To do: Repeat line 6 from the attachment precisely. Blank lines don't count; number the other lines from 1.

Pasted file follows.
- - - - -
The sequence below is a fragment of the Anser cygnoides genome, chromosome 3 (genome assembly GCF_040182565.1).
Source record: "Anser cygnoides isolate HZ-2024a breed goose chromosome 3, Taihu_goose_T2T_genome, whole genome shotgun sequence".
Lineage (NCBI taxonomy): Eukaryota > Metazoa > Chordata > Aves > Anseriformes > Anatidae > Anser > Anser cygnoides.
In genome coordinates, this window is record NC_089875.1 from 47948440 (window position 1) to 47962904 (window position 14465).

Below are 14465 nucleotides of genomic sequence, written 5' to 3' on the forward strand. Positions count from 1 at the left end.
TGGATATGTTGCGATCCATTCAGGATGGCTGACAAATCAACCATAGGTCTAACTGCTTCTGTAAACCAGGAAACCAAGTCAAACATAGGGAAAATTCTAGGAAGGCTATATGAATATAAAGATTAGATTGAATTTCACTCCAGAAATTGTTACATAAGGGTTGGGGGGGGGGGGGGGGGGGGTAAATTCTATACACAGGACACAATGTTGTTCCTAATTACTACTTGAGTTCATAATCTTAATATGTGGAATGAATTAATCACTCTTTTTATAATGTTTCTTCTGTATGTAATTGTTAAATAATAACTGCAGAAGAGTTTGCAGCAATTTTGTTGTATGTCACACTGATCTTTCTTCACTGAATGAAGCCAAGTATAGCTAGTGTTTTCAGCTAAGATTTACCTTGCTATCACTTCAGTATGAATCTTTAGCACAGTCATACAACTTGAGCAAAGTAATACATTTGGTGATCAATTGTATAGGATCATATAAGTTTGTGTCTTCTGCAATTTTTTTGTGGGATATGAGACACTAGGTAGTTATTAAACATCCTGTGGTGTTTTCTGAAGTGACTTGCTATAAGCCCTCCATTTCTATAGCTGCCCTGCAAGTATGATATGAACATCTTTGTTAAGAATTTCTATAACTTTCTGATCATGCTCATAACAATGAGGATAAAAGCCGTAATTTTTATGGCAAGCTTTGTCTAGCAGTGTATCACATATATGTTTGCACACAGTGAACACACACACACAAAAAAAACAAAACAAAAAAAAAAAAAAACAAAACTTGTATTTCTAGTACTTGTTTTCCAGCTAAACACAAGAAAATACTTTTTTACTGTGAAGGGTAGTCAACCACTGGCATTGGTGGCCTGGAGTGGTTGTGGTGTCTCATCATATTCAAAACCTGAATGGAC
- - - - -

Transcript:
TGGATATGTTGCGATCCATTCAGGATGGCTGACAAATCAACCATAGGTCTAACTGCTTCTGTAAACCAGGAAACCAAGTCAAACATAGGGAAAATTCTAGGAAGGCTATATGAATATAAAGATTAGATTGAATTTCACTCCAGAAATTGTTACATAAGGGTTGGGGGGGGGGGGGGGGGGGGTAAATTCTATACACAGGACACAATGTTGTTCCTAATTACTACTTGAGTTCATAATCTTAATATGTGGAATGAATTAATCACTCTTTTTATAATGTTTCTTCTGTATGTAATTGTTAAATAATAACTGCAGAAGAGTTTGCAGCAATTTTGTTGTATGTCACACTGATCTTTCTTCACTGAATGAAGCCAAGTATAGCTAGTGTTTTCAGCTAAGATTTACCTTGCTATCACTTCAGTATGAATCTTTAGCACAGTCATACAACTTGAGCAAAGTAATACATTTGGTGATCAATTGTATAGGATCATATAAGTTTGTGTCTTCTGCAATTTTTTTGTGGGATATGAGACACTAGGTAGTTATTAAACATCCTGTGGTGTTTTCTGAAGTGACTTGCTATAAGCCCTCCATTTCTATAGCTGCCCTGCAAGTATGATATGAACATCTTTGTTAAGAATTTCTATAACTTTCTGATCATGCTCATAACAATGAGGATAAAAGCCGTAATTTTTATGGCAAGCTTTGTCTAGCAGTGTATCACATATATGTTTGCACACAGTGAACACACACACACAAAAAAAACAAAACAAAAAAAAAAAAAAACAAAACTTGTATTTCTAGTACTTGTTTTCCAGCTAAACACAAGAAAATACTTTTTTACTGTGAAGGGTAGTCAACCACTGGCATTGGTGGCCTGGAGTGGTTGTGGTGTCTCATCATATTCAAAACCTGAATGGAC